A group of researchers at the University of Massachusetts Medical School are hoping to make Lyme disease in humans a thing of the past. They are working on an antibody drug that would prevent people from contracting the tick-borne disease.
The drug is called Lyme PReP, which stands for "pre-exposure prophylaxis."
"What that means basically is that we want to give you a medicine that will prevent you from acquiring Lyme disease before you're actually exposed," explained Dr. Mark Klempner, a professor of medicine at UMass Medical School, to Vermont Edition on Wednesday.
Lyme PReP is not a vaccine, and as such works differently. Klempner says his research team has determined the specific antibody to protect a person from Lyme disease, which then can be isolated and administered.
As long as that antibody is in a person's system, Klempner explains, it would provide the desired protection. But since it wouldn't stay in someone's system permanently, the treatment would need to be re-administered periodically.
"We're trying to match the period of protection with the period of risk," Klempner says. "And we know that most of the risk is for that period from say, March or April into November ... We would design this so that the antibody would reach and maintain a therapeutic or preventative level for six months, then it would disappear, and then the next season you would get a new shot."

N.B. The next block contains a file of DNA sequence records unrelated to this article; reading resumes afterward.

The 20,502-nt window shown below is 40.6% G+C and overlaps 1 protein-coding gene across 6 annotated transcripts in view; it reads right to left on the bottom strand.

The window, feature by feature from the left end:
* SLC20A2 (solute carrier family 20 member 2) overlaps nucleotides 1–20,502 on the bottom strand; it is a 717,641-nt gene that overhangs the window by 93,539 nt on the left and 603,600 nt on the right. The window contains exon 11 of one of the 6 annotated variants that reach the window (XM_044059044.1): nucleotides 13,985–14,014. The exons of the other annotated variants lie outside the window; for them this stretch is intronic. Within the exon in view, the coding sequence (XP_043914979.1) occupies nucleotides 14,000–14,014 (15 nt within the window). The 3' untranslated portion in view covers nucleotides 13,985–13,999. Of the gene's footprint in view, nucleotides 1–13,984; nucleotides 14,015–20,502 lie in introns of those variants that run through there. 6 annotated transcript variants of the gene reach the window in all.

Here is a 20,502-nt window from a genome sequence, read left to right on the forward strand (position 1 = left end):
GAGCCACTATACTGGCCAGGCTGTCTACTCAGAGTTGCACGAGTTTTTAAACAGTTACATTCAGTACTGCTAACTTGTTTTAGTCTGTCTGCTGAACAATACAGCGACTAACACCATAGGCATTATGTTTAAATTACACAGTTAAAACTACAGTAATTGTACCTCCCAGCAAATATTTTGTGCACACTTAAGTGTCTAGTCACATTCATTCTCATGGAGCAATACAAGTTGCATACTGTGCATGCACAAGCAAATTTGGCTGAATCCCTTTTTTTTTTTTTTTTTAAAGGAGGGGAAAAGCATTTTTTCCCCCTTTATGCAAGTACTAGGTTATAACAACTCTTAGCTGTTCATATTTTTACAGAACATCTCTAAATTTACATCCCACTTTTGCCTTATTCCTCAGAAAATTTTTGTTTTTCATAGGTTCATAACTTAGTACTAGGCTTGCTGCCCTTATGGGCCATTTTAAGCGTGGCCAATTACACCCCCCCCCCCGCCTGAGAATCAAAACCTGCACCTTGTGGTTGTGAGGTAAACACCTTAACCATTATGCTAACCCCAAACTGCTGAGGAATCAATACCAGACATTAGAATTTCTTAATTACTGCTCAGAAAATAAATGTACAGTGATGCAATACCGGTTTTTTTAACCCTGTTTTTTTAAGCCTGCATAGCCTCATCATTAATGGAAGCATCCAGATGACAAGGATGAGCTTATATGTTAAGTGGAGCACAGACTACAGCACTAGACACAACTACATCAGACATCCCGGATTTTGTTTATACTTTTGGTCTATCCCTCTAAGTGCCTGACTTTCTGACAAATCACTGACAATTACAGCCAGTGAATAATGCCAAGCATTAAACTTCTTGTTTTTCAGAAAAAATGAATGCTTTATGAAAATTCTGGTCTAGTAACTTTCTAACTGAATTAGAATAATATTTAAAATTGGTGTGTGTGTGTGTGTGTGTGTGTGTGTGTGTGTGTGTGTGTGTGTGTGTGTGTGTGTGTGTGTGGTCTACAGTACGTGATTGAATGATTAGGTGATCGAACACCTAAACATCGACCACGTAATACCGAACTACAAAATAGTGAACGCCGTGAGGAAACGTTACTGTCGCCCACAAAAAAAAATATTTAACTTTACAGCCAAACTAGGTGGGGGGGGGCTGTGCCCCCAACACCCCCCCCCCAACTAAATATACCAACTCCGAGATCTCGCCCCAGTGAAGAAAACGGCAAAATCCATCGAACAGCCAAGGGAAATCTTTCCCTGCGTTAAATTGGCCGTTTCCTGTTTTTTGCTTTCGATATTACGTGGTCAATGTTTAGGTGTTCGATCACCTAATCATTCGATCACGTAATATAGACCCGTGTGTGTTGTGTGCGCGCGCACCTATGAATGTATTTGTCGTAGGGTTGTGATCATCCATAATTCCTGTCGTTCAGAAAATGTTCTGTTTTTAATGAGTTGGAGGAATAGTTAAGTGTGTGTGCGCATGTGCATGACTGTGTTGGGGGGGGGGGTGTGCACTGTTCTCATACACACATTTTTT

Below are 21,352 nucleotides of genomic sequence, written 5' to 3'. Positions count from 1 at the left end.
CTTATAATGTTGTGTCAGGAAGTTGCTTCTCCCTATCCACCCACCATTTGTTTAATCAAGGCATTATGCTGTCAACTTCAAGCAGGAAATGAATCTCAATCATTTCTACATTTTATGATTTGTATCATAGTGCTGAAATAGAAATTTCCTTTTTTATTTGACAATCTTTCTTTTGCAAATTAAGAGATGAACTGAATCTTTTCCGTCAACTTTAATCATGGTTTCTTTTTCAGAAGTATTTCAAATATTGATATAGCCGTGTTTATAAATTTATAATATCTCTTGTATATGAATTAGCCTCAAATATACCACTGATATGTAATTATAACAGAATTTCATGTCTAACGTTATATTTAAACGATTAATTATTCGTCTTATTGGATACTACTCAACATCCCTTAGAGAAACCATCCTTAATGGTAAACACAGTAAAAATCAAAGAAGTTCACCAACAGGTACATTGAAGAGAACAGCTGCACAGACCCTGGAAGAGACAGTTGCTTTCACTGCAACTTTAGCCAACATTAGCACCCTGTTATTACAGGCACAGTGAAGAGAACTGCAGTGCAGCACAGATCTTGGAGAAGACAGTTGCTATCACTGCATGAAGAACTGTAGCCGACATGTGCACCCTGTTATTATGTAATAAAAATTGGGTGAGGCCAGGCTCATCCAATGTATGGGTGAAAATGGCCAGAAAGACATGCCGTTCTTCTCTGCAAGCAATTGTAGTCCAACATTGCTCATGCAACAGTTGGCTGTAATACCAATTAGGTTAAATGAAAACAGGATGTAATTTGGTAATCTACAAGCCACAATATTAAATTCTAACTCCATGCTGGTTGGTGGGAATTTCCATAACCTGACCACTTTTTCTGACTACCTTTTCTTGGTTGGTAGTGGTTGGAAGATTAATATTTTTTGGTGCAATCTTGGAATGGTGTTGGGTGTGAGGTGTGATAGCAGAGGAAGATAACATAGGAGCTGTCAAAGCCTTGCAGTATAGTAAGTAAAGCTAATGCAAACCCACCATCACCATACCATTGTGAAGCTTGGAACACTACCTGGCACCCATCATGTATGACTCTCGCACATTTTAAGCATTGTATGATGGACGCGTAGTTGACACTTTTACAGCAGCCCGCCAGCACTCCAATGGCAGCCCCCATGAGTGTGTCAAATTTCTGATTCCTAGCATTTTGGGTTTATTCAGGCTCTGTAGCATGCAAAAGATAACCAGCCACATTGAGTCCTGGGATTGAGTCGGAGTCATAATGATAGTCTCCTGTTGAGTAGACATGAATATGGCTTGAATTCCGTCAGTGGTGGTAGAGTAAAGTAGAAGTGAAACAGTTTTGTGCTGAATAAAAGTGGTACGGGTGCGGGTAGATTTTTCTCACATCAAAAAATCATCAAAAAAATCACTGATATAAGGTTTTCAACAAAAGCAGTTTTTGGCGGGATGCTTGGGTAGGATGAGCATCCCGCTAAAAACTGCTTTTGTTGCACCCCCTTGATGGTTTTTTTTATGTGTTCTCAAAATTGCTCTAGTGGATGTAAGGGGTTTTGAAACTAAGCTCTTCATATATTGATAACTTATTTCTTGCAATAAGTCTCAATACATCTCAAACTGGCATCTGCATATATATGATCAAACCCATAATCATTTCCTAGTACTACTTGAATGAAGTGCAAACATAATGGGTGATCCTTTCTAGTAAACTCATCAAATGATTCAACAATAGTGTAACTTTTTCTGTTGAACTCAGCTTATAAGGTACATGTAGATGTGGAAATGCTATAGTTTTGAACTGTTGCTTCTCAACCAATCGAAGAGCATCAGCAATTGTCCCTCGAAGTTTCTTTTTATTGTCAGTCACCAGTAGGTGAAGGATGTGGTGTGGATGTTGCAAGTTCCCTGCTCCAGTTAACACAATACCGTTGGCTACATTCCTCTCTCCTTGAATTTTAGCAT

A Lyme disease vaccine did actually exist around the early 2000s, Klempner explains, but it was then removed from the market over concerns about side effects. Klempner says such concerns weren't substantiated, but the aftermath from that situation did play into the strategy of developing Lyme PReP.
"There's been some resistance to bringing that vaccine back or developing another vaccine, and that is precisely the reason why we've gone to this method of giving the antibody itself," Klempner says.
Lyme PReP isn't available yet, but Klempner says the planned next steps would bring them closer to that goal.
"It takes time and resources to be able to develop a medicine and we're right at that point of being able to manufacture it for human use and then to test it initially for safety in people," Klempner says. "So that's our hope. We need some partners to be able to do that, to fund that ... Really our job now is to find collaborators to help us push this forward and get it out to the public."
Listen to the full interview above. Broadcast live on Wednesday, June 7, 2017 during the noon hour; rebroadcast during the 7 p.m. hour.